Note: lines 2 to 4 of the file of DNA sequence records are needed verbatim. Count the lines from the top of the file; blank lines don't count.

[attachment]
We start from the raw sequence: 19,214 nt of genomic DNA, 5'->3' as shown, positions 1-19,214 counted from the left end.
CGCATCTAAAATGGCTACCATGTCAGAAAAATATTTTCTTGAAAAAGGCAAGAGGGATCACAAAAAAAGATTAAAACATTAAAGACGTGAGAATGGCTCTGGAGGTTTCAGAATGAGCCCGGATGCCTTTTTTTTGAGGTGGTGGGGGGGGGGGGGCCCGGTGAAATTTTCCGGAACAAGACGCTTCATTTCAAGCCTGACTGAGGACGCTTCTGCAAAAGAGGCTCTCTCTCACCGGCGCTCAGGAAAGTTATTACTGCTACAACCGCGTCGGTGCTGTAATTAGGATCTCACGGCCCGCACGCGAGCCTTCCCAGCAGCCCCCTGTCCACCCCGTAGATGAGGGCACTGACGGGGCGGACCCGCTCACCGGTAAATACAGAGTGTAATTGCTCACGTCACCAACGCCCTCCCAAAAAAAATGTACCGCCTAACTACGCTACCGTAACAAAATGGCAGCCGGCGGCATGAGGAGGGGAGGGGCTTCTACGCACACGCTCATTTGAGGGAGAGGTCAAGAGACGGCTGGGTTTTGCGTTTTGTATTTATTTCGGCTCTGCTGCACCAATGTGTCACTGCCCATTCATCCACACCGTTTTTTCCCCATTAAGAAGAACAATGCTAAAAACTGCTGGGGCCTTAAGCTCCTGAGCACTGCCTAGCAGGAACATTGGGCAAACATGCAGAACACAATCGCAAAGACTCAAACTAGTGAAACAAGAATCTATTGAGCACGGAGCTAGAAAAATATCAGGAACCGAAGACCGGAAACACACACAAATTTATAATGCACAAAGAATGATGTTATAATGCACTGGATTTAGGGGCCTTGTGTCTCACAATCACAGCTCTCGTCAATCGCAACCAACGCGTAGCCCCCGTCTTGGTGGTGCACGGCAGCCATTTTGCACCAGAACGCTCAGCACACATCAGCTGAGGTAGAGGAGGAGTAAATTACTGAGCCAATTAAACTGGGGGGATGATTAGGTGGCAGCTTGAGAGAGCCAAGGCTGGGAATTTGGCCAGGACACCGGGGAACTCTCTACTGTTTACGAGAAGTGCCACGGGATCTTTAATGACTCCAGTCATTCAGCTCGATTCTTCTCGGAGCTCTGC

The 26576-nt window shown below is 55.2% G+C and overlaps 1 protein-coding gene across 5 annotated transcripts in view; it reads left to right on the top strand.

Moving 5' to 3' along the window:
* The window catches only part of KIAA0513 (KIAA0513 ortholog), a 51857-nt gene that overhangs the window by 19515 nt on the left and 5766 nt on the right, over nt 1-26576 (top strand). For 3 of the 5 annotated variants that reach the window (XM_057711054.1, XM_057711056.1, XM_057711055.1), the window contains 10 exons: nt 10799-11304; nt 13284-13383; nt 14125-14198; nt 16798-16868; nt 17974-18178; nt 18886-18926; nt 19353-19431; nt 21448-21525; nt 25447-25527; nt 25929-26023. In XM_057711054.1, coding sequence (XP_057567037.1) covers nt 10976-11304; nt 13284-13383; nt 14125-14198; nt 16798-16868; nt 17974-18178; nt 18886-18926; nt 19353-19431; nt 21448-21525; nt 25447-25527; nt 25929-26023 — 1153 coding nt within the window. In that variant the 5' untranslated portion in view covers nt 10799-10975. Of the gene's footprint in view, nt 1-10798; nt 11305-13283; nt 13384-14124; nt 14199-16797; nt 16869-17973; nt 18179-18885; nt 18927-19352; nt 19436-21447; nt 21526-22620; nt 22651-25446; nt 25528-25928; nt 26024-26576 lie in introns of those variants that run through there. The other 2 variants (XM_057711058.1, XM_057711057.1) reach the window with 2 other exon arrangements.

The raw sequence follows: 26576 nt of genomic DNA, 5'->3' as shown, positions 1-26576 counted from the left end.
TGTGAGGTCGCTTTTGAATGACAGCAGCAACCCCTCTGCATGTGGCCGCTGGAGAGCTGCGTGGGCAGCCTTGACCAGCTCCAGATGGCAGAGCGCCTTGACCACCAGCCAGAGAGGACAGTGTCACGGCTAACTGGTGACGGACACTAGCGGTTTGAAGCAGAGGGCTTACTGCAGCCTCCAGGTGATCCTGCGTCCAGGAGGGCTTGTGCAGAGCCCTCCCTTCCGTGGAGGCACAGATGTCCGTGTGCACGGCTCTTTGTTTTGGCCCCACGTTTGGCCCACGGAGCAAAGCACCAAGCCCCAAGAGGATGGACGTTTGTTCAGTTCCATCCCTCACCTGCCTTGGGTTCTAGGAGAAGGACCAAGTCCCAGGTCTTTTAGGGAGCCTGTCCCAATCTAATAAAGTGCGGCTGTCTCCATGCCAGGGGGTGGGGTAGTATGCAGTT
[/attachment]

CGCATCTAAAATGGCTACCATGTCAGAAAAATATTTTCTTGAAAAAGGCAAGAGGGATCACAAAAAAAGATTAAAACATTAAAGACGTGAGAATGGCTCTGGAGGTTTCAGAATGAGCCCGGATGCCTTTTTTTTGAGGTGGTGGGGGGGGGGGGGCCCGGTGAAATTTTCCGGAACAAGACGCTTCATTTCAAGCCTGACTGAGGACGCTTCTGCAAAAGAGGCTCTCTCTCACCGGCGCTCAGGAAAGTTATTACTGCTACAACCGCGTCGGTGCTGTAATTAGGATCTCACGGCCCGCACGCGAGCCTTCCCAGCAGCCCCCTGTCCACCCCGTAGATGAGGGCACTGACGGGGCGGACCCGCTCACCGGTAAATACAGAGTGTAATTGCTCACGTCACCAACGCCCTCCCAAAAAAAATGTACCGCCTAACTACGCTACCGTAACAAAATGGCAGCCGGCGGCATGAGGAGGGGAGGGGCTTCTACGCACACGCTCATTTGAGGGAGAGGTCAAGAGACGGCTGGGTTTTGCGTTTTGTATTTATTTCGGCTCTGCTGCACCAATGTGTCACTGCCCATTCATCCACACCGTTTTTTCCCCATTAAGAAGAACAATGCTAAAAACTGCTGGGGCCTTAAGCTCCTGAGCACTGCCTAGCAGGAACATTGGGCAAACATGCAGAACACAATCGCAAAGACTCAAACTAGTGAAACAAGAATCTATTGAGCACGGAGCTAGAAAAATATCAGGAACCGAAGACCGGAAACACACACAAATTTATAATGCACAAAGAATGATGTTATAATGCACTGGATTTAGGGGCCTTGTGTCTCACAATCACAGCTCTCGTCAATCGCAACCAACGCGTAGCCCCCGTCTTGGTGGTGCACGGCAGCCATTTTGCACCAGAACGCTCAGCACACATCAGCTGAGGTAGAGGAGGAGTAAATTACTGAGCCAATTAAACTGGGGGGATGATTAGGTGGCAGCTTGAGAGAGCCAAGGCTGGGAATTTGGCCAGGACACCGGGGAACTCTCTACTGTTTACGAGAAGTGCCACGGGATCTTTAATGACTCCAGTCATTCAGCTCGATTCTTCTCGGAGCTCTGC

The 26576-nt window shown below is 55.2% G+C and overlaps 1 protein-coding gene across 5 annotated transcripts in view; it reads left to right on the top strand.

Moving 5' to 3' along the window: